Trophy hunter Tess Talley hugs the body of the dead black giraffe she killed and thanks the Lord during a hunt in South Africa.
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‘DELICIOUS’ Shameless US game hunter who killed a rare black giraffe ATE the animal and made a gun case out of its skin

Trophy hunter Tess Talley hugs the body of the dead black giraffe she killed and thanks the Lord during a hunt in South Africa.
Trophy hunter Tess Talley hugs the body of the dead black giraffe she killed and thanks to the Lord during a hunt in South Africa.

American trophy hunter Tess Talley gained notoriety from a now-deleted Facebook post showing her smiling over the body of a rare black giraffe she had gunned down in South Africa.

She’s feeling the heat again after appearing in a CBS News segment bragging about the decorative pillows and gun case that she had made out of the endangered species’ skin.

Talley said she had killed the giraffe in South Africa a year before her photos went viral on social media. She said she was “conservation hunting.”

The backlash was swift. Angry people sent her death threats, doxxed of her home, and tried to get her fired by contacting her employer. Now, Talley and her hobby have returned to the spotlight after a recent interview with CBS This Morning.

In the interview, Talley showed the news crew around her home, showing off the custom-made gun case that she had made out of her black giraffe kill. “I have decorative pillows made out of him,” she added, “and everybody loves them.”

“He was delicious,” Talley said of the giraffe while donning a white fur coat. “He really was. Not only was he beautiful and majestic, but he was good. We all take pictures with our harvest. It’s what we do, it’s what we’ve always done. There’s nothing wrong with that.”

Of course, her renewed fame has spurred renewed public outrage.

“It’s a hobby, it’s something that I love to do. It’s conservation and this hunt, in particular, was a conservation hunt,” Talley said. She argued that by hunting and killing these majestic animals, people like her are able to grasp a better appreciation for the animals.

“Everybody thinks that the easiest part is pulling the trigger. And it’s not,” Talley tried to explain. “That’s the hardest part. But you gain so much respect and so much appreciation for that animal because you know what that animal is going through. They are put here for us. We harvest them, we eat them.”

When one of the news anchors pointed out the disconnect between the compassion and conservation talking points that she had reiterated with the joy that she described when killing an animal, Talley doubled down. “It’s tough, it’s a science, it’s really hard,” Talley said. “I’m not a conservationist, I’m a hunter so I do my part. Conservationists need us hunters.”

Talley is not the first hunter who has viewed themselves as a naturalist hero. Historical figures like Theodore Roosevelt, an avid hunter who killed more than 500 animals in the wilds of Africa, prided themselves on being conservationists.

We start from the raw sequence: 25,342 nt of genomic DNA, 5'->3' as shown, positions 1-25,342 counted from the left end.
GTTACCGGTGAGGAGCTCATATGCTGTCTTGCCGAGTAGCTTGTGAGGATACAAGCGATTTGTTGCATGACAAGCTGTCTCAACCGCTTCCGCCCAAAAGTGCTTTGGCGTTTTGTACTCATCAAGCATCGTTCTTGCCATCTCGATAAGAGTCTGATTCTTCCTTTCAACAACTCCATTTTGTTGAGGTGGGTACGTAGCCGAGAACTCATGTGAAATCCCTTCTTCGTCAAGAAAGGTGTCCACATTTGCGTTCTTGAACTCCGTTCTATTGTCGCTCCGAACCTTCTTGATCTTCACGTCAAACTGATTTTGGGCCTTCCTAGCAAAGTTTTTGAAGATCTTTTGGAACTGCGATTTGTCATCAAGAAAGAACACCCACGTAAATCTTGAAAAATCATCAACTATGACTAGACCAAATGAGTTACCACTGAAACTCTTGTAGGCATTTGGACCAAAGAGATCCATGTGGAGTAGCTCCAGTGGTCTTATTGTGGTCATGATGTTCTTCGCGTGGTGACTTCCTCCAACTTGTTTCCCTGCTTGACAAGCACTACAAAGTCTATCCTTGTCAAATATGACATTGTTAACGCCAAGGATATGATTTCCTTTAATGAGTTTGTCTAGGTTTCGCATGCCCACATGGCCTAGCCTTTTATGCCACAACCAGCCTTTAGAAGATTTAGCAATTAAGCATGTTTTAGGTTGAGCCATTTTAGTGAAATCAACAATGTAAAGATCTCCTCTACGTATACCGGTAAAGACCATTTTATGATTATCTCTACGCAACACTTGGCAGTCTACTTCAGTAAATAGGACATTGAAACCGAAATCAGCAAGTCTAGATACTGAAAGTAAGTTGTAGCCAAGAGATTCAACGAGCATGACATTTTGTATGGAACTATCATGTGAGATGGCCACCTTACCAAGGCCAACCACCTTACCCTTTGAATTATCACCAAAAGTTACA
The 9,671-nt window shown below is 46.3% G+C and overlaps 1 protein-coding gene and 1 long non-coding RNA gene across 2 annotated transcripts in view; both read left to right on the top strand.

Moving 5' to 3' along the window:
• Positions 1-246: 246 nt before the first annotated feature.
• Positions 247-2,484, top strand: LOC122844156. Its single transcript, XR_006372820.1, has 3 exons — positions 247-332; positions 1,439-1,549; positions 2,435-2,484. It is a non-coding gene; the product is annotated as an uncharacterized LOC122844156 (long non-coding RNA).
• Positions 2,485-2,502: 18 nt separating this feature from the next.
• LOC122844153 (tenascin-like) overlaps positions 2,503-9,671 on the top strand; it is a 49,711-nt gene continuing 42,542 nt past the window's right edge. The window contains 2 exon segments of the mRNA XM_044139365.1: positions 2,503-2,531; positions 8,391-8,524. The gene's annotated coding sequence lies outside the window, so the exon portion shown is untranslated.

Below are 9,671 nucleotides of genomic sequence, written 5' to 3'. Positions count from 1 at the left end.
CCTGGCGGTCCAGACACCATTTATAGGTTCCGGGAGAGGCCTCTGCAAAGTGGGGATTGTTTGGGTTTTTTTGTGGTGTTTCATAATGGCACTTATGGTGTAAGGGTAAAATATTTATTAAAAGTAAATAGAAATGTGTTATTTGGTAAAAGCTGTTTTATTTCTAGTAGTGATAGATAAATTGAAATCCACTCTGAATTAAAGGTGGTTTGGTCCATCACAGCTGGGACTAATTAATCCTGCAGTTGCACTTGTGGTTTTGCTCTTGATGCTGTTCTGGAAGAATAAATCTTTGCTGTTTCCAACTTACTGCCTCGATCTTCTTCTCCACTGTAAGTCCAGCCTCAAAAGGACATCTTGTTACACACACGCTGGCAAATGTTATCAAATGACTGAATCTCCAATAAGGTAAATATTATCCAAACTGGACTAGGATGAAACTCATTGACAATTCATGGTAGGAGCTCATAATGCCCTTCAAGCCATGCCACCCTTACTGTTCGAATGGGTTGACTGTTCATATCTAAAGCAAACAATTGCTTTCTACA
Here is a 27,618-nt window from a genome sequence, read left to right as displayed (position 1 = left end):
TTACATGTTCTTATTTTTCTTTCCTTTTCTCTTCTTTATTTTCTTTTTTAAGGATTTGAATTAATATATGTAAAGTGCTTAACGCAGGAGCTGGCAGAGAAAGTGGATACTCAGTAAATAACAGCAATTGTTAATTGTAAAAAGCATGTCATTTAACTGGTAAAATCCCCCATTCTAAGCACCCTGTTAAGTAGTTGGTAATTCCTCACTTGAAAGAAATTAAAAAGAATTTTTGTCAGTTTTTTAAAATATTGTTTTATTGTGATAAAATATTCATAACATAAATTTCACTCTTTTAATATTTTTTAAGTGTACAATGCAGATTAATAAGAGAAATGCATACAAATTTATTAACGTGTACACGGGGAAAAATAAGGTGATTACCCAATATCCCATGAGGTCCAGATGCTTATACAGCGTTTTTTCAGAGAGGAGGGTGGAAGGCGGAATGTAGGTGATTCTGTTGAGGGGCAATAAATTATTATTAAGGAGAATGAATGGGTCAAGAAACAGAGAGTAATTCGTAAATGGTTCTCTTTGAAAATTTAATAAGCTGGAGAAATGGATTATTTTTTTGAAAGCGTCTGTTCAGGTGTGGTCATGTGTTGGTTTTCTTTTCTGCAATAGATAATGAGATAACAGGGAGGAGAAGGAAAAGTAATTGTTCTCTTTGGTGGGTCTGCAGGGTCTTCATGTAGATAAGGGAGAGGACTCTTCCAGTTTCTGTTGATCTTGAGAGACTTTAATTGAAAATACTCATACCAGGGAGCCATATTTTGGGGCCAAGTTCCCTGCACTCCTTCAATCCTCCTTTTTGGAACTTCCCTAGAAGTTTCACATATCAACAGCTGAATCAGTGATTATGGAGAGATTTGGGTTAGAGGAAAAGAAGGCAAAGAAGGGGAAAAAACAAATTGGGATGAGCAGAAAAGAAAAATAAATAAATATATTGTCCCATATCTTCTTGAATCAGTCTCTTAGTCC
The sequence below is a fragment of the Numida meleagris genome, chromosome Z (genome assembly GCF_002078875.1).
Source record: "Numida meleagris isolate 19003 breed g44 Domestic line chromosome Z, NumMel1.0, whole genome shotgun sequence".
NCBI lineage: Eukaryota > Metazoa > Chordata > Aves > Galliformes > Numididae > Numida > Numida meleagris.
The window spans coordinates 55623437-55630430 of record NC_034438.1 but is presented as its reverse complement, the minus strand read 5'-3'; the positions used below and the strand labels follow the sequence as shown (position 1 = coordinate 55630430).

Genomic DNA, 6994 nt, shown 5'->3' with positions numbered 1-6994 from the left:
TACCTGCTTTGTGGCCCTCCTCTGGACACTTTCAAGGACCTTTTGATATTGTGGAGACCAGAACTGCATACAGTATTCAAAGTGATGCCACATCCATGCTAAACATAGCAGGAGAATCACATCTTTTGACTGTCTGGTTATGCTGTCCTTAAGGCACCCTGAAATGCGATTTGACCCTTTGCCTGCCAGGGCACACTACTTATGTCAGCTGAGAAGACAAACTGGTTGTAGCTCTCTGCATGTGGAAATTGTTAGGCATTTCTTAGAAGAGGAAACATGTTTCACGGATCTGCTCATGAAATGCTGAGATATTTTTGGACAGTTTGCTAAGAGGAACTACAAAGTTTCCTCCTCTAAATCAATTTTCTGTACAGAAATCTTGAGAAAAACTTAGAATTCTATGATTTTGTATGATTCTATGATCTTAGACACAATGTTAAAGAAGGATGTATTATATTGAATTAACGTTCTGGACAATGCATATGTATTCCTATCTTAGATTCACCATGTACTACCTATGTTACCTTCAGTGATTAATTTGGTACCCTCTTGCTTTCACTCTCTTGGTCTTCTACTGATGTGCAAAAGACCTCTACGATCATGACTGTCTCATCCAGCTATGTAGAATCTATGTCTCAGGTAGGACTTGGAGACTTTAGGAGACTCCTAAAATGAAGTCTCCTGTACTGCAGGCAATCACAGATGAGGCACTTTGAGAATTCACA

As CNN reported, whether sport hunting is a real act of conservation remains hotly debated.

Local governments in places like Africa, where hunters with an appetite for exotic animals typically go, will allow hunters to kill specific animals — usually old beasts that are too old or are a threat to other animals in its habitat — for a fee. A famous example is a dentist who killed Cecil the Lion after paying $50,000.

It does seem like a win-win for all sides: blood-thirsty hunters get their playtime and conservationists get money to continue their work to protect wildlife. In some cases, the legalization of trophy hunting has even motivated landowners to help populate their own land with the popular game.

But many conservationists argue that those who are interested in preserving wildlife could do so without packing a rifle. Eco-tourism, for example, benefits conservation efforts without killing wild animals.

Talley defended her game hunting, calling it “conservation.” She said that advocates needed hunters like her to protect the environment.
Talley defended her game hunting, calling it “conservation.” She said that advocates needed hunters like her to protect the environment.

In fact, it’s been shown that communities make much more money through eco-tourism than they do through game hunting.

According to the Huffington Post, tourism provided 6.4 percent of Zimbabwe’s GDP in 2013, versus the paltry 0.2 percent that hunting provided. “The idea that killing an animal is a way to sustain them? It’s a flawed argument and it will always jeopardize that animal,” said Humane Society President and CEO Kitty Block. “As long as [the animal’s] parts are valued to many, to some more than the living animal, we’ve put a price tag on that animal’s head.”

And while the contrasting notion of preservation through gaming sport has shown some value in the conservation of smaller species, bigger animals like lions, elephants, and giraffes have experienced dwindling numbers because of trophy hunting.

“I’m not against trophy hunting,” said lion biologist Craig Packer. “There’s got to be a middle ground.”


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Jessica Saraceni has been a part of Histecho Since 2018, drawn to the site for its quirky character and through Articles about the Mysteries of earth and human behavior. previously, she was an assistant editor and Research fellow at Archaeology magazine, where she gained an appreciation for the field work. A master's degree in biogeochemistry and environmental science from the Center for Archaeological Research, the University of Texas at San Antonio. She enjoys all forms of exercise; reading works by her favorite author, Haruki Murakami; and playing with her sons.